Embryonic Stem Cell-Derived Chondroprogenitor Cells to Repair Osteochondral Defects

Funding Type: 
Disease Team Therapy Development III
Grant Number: 
DR3-07078
Investigator: 
ICOC Funds Committed: 
$0
Public Abstract: 
Arthritis is a common disease and increases with age. The annual cost of treating arthritis in the US is estimated to be over $200B in 2013. Over a million joint replacements are performed in the US alone for end-stage arthritis. However, for younger patients with severe arthritis or impending arthritis there is no treatment that can prevent, cure, or even slow the progression of this disease. In this proposal we target the repair and regeneration of knee cartilage and underlying bone defects (lesions) that if are left untreated are a major factor in contributing to early osteoarthritis in patients less than 55 years of age. Our approach is to advance a third-generation cell therapy by combining stem cells with a natural hydrogel scaffold to support the repair cartilage and bone defects. This application proposes a multicenter collaboration among investigators at Scripps Health, Scripps Research Institute, Sanford/San Diego Consortium for Regenerative Medicine, and City of Hope. Each center contributing key expertise toward this project effectively span the translational bridge between basic science and the clinic. We have assembled a development team consisting of translational scientists; physicians with expertise in multi-center clinical trials; four adult knee reconstruction surgeons; stem cell biologists; three members of the FDA Cellular, Tissue and Gene Therapies Advisory Committee; a rheumatologist; a musculoskeletal radiologist; a biostatistician; and a biomechanist. We propose to conduct the following “investigational new drug” IND-enabling activities. Manufacture and Characterize cell lines and scaffold under clinically approved conditions Conduct preclinical proof of concept, dosing, and mechanism action studies Two animal model species will be used following Guidance for Industry. Small (rabbit) and large animal (goat) models based on anticipated reaction of these animal to human cells, as well as the biological and biomechanical relevance, and FDA recommendations. As well, goat knees more closely approximate the scale of human knees. This will facilitate accurate assessment of the cell/scaffold dose and route of administration. Conduct Safety Studies In our rabbit and goat animal models, we will study short-term, long-term, and delayed-onset toxic or adverse responses to the implanted cells. We will examine the knee and the entire body for cell death, tumor formations and durability of the regenerated tissue, and whether the regenerated tissue is normal. If this approach is successful this will be the first-in-man embryonic stem cell-based treatment of an orthopaedic disease that has challenged repeated attempts over the last 400 years.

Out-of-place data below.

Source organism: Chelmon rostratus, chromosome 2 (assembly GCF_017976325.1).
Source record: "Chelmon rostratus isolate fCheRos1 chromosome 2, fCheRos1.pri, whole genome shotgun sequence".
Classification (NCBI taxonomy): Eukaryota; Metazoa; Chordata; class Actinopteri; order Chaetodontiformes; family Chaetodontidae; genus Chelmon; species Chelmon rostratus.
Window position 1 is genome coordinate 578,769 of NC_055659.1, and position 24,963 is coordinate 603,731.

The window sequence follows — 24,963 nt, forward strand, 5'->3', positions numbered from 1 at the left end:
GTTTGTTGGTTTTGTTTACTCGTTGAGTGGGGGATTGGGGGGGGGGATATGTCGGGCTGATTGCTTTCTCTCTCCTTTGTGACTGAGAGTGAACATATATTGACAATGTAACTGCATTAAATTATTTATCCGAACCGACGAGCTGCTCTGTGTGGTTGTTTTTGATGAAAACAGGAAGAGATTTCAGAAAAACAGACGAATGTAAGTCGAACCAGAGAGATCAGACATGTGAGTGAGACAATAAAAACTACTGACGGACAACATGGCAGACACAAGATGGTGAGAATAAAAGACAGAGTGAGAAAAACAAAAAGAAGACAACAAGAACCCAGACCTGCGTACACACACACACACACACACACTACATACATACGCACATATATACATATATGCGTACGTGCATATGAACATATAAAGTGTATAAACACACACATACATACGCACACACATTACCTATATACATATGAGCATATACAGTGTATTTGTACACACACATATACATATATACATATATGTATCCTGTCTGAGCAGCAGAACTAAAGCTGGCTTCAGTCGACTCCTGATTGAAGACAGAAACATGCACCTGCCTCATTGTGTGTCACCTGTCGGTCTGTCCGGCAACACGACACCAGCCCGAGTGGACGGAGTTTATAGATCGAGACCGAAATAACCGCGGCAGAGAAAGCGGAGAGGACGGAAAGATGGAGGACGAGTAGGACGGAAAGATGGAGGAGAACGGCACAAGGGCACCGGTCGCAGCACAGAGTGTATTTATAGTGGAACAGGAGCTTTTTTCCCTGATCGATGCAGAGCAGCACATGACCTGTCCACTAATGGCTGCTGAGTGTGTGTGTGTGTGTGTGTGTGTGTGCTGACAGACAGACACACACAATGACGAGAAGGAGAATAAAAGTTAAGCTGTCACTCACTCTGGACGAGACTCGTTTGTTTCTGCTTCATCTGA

Statement of Benefit to California: 
Arthritis is a common disease and increases with age. The annual cost of treating arthritis in the US is estimated to be over $200B in 2013. Over a million joint replacements are performed in the US alone for end-stage arthritis. However, for younger patients with severe arthritis or impending arthritis there is as yet no treatment that can prevent, cure, or even slow the progression of this disease. In this proposal we target bone and cartilage defects that are a major factor in contributing to early osteoarthritis in patients less than 55 years of age. Our approach is to advance third-generation cell therapy by constructing scaffolds that are seeded with chondroprogenitor cells programmed to undergo differentiation into bone and cartilage cells. This proposal falls under the mission statement of CIRM for funding innovative research. A stem cell based approach for treating articular cartilage defects in not represented in CIRM’s current portfolio. If successful this will be the first-in-man embryonic stem cell based treatment of an orthopaedic disease that has challenged repeated attempts over the last 400 years. This will further validate the significance of the CIRM program and help maintain California’s leading position at the cutting edge of biomedical research

© 2013 California Institute for Regenerative Medicine